MIE376 - Mathematical Programming (Optimization)

This course deals with the formulation of optimization models for the design and operation of systems that produce goods and services, and the solution of such problems with mathematical programming methods. These include linear programming with the simplex method, sensitivity analysis, duality, the revised simplex, column generation, Dantzig-Wolfe decomposition and linear programming with recourse; minimum cost network flows; dynamic programming; integer programming; and non-linear programming models.

MIE377 - Financial Optimization Models

Students learn how to create optimization models for the design and selection of an optimal investment portfolio. Topics include risk management, mean variance analysis, models for fixed income, scenario optimization, dynamic portfolio optimization with stochastic programming, index funds, designing financial products, and scenario generation. These concepts are also applied to international asset allocation, corporate bond portfolios and insurance policies with guarantees.

ACT370 - Financial Principles for Actuarial Science II

This course covers mathematical theory of financial derivatives, discrete and continuous option pricing models, hedging strategies and exotic option valuation.

CHE374 - Economic Analysis and Decision Making

This course discusses economic evaluation and justification of engineering projects and investment proposals. Cost estimation; financial and cost accounting; depreciation; inflation; equity, bond and loan financing; after tax cash flow; measures of economic merit in the private and public sectors; sensitivity and risk analysis; single and multi-attribute decisions are covered. It also introduces micro-economics.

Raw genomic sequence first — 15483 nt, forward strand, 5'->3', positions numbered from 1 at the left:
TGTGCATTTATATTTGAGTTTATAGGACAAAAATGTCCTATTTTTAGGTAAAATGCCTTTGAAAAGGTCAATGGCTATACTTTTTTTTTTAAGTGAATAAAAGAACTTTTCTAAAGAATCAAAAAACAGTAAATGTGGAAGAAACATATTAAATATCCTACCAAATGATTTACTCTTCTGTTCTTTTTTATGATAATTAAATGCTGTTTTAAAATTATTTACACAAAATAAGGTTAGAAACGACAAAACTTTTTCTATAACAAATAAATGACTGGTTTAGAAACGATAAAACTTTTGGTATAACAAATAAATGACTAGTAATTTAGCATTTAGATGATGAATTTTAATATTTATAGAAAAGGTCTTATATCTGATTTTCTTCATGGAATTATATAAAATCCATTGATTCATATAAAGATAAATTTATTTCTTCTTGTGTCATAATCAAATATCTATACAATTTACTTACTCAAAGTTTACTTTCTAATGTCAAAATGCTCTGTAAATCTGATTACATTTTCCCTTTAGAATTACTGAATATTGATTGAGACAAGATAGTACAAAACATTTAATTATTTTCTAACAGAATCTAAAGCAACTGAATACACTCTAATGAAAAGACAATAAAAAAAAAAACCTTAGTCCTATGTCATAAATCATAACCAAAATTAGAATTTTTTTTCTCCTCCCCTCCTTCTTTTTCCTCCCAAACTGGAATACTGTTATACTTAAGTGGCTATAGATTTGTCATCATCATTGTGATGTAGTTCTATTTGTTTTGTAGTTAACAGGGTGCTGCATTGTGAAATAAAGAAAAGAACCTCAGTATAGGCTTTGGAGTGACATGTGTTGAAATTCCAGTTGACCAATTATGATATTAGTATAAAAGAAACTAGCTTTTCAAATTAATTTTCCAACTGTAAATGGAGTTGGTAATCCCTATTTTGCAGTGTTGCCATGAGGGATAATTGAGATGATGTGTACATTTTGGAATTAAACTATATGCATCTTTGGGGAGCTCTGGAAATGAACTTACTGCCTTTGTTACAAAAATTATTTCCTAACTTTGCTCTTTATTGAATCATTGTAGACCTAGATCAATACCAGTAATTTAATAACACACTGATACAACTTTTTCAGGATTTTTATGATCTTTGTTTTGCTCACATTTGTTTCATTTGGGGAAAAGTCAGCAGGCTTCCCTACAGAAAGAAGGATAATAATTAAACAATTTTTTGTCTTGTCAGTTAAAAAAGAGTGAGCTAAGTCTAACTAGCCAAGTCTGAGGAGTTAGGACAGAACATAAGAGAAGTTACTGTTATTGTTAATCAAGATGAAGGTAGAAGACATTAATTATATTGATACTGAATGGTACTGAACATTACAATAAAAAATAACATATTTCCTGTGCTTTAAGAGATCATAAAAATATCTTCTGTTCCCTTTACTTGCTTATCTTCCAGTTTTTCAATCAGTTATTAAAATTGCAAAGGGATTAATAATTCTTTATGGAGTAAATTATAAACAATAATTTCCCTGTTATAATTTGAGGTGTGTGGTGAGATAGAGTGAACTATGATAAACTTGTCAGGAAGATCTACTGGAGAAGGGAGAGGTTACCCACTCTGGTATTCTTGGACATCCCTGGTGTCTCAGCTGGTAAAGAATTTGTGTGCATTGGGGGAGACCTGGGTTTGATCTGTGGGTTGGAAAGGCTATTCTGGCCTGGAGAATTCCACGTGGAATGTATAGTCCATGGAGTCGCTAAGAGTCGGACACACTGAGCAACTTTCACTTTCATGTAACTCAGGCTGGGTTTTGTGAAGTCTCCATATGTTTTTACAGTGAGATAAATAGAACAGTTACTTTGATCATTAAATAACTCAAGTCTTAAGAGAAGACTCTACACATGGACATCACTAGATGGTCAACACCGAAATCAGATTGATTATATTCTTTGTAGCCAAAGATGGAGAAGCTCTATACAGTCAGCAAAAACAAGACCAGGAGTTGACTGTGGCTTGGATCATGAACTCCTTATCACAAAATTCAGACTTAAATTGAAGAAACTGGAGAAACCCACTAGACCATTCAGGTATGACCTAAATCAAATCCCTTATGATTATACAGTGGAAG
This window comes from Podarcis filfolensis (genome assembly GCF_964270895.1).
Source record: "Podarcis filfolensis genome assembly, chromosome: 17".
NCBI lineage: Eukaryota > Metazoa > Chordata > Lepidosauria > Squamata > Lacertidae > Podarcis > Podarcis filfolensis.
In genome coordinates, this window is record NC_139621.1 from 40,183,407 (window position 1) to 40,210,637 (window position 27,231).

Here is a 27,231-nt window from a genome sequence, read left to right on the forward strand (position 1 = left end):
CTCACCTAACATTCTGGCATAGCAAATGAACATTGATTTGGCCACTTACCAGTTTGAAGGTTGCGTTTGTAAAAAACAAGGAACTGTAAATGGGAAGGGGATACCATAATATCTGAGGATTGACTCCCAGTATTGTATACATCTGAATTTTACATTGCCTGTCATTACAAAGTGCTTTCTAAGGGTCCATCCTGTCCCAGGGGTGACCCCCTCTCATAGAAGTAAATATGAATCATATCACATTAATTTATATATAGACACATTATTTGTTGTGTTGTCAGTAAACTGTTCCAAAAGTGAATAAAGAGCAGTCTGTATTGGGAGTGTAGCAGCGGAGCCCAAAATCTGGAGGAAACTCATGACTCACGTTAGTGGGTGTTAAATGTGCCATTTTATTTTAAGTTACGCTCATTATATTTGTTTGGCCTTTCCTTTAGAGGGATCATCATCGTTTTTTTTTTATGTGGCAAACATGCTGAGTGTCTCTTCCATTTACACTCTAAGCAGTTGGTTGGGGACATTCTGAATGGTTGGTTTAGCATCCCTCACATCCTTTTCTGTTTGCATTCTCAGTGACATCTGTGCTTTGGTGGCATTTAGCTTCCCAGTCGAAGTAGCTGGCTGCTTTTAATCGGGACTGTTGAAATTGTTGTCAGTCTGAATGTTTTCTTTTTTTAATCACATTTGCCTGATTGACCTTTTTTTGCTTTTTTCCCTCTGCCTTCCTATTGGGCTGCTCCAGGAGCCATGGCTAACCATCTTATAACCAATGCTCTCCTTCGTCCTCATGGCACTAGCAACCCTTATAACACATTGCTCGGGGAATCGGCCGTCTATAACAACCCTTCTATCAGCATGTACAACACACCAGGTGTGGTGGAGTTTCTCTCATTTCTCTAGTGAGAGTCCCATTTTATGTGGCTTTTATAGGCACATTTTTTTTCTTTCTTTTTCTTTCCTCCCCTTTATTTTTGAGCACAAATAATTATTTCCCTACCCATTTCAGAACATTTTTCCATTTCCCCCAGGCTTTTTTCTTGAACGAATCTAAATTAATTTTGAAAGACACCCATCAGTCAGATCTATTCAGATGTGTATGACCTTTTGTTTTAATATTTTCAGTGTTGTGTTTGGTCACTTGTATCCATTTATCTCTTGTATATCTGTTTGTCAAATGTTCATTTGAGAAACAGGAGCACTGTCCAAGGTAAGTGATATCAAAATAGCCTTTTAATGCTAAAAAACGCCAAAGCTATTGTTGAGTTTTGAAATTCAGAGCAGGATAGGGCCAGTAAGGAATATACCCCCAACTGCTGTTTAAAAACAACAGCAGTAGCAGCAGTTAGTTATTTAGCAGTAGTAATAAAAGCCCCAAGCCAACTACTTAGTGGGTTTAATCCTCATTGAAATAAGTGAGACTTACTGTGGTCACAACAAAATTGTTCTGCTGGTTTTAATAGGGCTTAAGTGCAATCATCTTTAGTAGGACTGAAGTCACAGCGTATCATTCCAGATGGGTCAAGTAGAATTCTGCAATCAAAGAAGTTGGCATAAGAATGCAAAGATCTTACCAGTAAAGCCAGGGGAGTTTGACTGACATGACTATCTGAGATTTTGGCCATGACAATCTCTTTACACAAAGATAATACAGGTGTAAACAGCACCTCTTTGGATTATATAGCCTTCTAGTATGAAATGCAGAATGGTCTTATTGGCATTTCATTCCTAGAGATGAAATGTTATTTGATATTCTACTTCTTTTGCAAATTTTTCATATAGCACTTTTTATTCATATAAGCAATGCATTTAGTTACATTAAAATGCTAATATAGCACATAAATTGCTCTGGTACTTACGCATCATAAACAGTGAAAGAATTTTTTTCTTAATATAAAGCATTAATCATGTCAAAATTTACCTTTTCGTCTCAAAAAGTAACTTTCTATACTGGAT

CHE375 - Engineering Finance and Economics

This course has three modules: 1) managerial accounting, 2) corporate finance and 3) macro economics. The first module introduces financial statements and double entry record keeping, and deeper aspects of revenue, expenses, assets, debt and equity. The second module introduces the concept of risk and return, the Capital Asset Pricing Model, capital budgeting, corporate financing, financial statement analysis and financial valuation. The third module covers global aspects of business, including economic, political, societal and technological, and discusses factors such as GDP, inflation, unemployment, interest rates, foreign exchange rates, fiscal debt/surplus and balance of payments, and their impact on the financials of a given country.

MIE424 - Optimization in Machine Learning

Students gain a deeper understanding of standard machine learning methods through development of machine learning from an optimization perspective.  They apply these methods to problems in finance and marketing, such as stock return forecasting, credit risk scoring, portfolio management, fraud detection, and customer segmentation.

Where this major can take you

Our graduates work in a wide range of industry and research.  Meet some of our alumni.

Employers for our recent graduates include BCG, BMO Investment Banking, Goldman Sachs, IBM Consulting, JP Morgan, McKinsey & Co., Total Portfolio Management division of CPP,, and others.

Recent graduates have attended graduate school at U of T, Columbia, Cornell, MIT, Stanford, University of Michigan, and more.

Roy Kwon

Chair of the Engineering Mathematics, Statistics and Finance major

Associate Professor Roy Kwon (MIE)

Professor Kwon works on mathematical optimization for supply-chain management, financial engineering, and smart material design.